Poll: What do you do when a glossary provided by your client contains wrong translations?
Thread poster: ProZ.com Staff

ProZ.com Staff
Local time: 17:58
SITE STAFF
Oct 2, 2015

This forum topic is for the discussion of the poll question "What do you do when a glossary provided by your client contains wrong translations?".

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Teresa Borges
Portugal
Local time: 01:58
Member (2007)
English to Portuguese
+ ...
Never happened to me! Oct 2, 2015

I have been asked by several of my customers to build a glossary of terms before starting a project, but they have never provided one...

 

Catherine De Crignis  Identity Verified
France
Local time: 02:58
Member (2012)
English to French
+ ...
Not often the case Oct 2, 2015

I often don't like the terms a lot (sometimes imposed by end clients), but spotting errors is rare.

Only one example springs to mind:
One term and a couple of related terms made no sense at all and were even quite ludicrous. However those terms had been used many times over the years in various documents (to the point that I wondered if the end users had come to terms - no pun intended - with them, and added them to their jargon as it were).
In a number of other documents I noticed than one translator had used better terms, not ideal in my view, but definitely better (i.e. terms that actually made sense), so I went for these terms instead.
I did not advise the agency, because I know from experience that their PMs, no matter how polite, simply churn out words as if they were butter or any other random products. Also their rates are definitely on the lowish side, so handing out jobs of the best possible quality with regard to the conditions they pretty much impose is the best I can do. More would be foolish: that would diminish my already narrow profit margin.


 

Chris S  Identity Verified
United Kingdom
Swedish to English
+ ...
This is an unforgivable crime Oct 2, 2015

Generally speaking, I find the best solution is to hire a hitman

 

neilmac  Identity Verified
Spain
Local time: 02:58
Spanish to English
+ ...
Never happpens Oct 2, 2015

I'd usually be reluctant to use anyone's else's glossaries without some sort of "droit du seigneur" clause...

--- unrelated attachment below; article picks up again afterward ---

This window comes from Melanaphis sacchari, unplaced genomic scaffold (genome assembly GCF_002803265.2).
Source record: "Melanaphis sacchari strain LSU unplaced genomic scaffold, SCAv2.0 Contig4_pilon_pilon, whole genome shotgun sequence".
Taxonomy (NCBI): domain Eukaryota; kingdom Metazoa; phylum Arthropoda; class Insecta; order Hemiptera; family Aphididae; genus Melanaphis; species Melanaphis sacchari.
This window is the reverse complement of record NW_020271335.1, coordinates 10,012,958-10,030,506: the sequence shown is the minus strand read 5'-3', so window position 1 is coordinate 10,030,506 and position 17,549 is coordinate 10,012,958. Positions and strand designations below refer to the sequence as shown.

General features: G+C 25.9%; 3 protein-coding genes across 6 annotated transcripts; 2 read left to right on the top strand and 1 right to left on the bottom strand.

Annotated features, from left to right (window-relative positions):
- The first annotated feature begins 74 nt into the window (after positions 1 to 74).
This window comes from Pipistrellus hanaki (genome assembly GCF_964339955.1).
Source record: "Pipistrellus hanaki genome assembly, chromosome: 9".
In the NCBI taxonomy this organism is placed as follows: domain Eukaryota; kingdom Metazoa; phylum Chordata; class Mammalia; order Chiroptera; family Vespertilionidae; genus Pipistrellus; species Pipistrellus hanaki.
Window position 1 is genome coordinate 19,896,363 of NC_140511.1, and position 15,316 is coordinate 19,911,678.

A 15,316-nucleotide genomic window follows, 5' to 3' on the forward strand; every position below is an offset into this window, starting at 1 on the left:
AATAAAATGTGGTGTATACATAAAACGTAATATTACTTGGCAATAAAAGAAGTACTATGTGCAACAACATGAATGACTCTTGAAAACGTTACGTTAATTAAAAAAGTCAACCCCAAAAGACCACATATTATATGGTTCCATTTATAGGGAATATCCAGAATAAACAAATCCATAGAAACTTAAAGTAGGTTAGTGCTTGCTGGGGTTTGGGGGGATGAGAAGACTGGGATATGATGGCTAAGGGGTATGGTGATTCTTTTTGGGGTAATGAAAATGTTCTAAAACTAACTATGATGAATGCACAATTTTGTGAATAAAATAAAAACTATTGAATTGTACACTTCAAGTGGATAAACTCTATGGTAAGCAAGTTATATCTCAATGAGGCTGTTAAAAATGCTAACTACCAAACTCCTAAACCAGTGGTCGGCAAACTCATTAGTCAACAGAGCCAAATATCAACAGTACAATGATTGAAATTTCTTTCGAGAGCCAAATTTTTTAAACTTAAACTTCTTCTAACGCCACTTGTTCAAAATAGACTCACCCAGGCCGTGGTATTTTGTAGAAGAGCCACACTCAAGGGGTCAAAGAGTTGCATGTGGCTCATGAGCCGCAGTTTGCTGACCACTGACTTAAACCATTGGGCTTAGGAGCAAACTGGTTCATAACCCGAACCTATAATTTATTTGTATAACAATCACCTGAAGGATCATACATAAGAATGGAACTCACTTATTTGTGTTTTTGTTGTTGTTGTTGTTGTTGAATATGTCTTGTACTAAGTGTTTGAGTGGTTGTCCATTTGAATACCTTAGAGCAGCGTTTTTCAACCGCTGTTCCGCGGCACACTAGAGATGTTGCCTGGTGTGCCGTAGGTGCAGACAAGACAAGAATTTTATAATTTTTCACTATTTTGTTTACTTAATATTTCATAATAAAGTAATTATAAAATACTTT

Maxi Schwarz
Local time: 19:58
German to English
+ ...
Other Oct 2, 2015

I don't recall ever having received a glossary.

 

José Henrique Lamensdorf  Identity Verified
Brazil
Local time: 22:58
English to Portuguese
+ ...
I inform the client Oct 2, 2015

The worst is when the client provides a multilingual glossary and, not only I find mistranslations/mistakes in Portuguese, but also in other languages that I speak but don't translate. As I know that the same glossary is being sent to colleagues who are translating into the latter group, I hope they'll voice their concerns too.

 

Ty Kendall  Identity Verified
United Kingdom
Local time: 01:58
Hebrew to English
I don't know about "wrong" Oct 2, 2015

...I received a glossary once that certainly contained translations I didn't like (they weren't 'wrong' per se), I informed the client, who instructed me to use it anyway.

I think if a client has reached the point of compiling a glossary, chances are they are going to take its existing contents as gospel and perhaps won't always be open to amendments anyway.


 

Rocio Barrientos  Identity Verified
Bolivia
Local time: 20:58
Member
English to Spanish
+ ...
Same here Oct 2, 2015

José Henrique Lamensdorf wrote:

The worst is when the client provides a multilingual glossary and, not only I find mistranslations/mistakes in Portuguese, but also in other languages that I speak but don't translate. As I know that the same glossary is being sent to colleagues who are translating into the latter group, I hope they'll voice their concerns too.


I inform the client and I provide an explanation about why I think the term is wrong.

It is happening to me right now, and I am writing long explanations for many terms... it is time consuming; however, the client has told me " I can see that you are a very conscientious translator."

Happy Translating everyone!

Rocío

[Edited at 2015-10-02 11:16 GMT]

[Edited at 2015-10-02 17:27 GMT]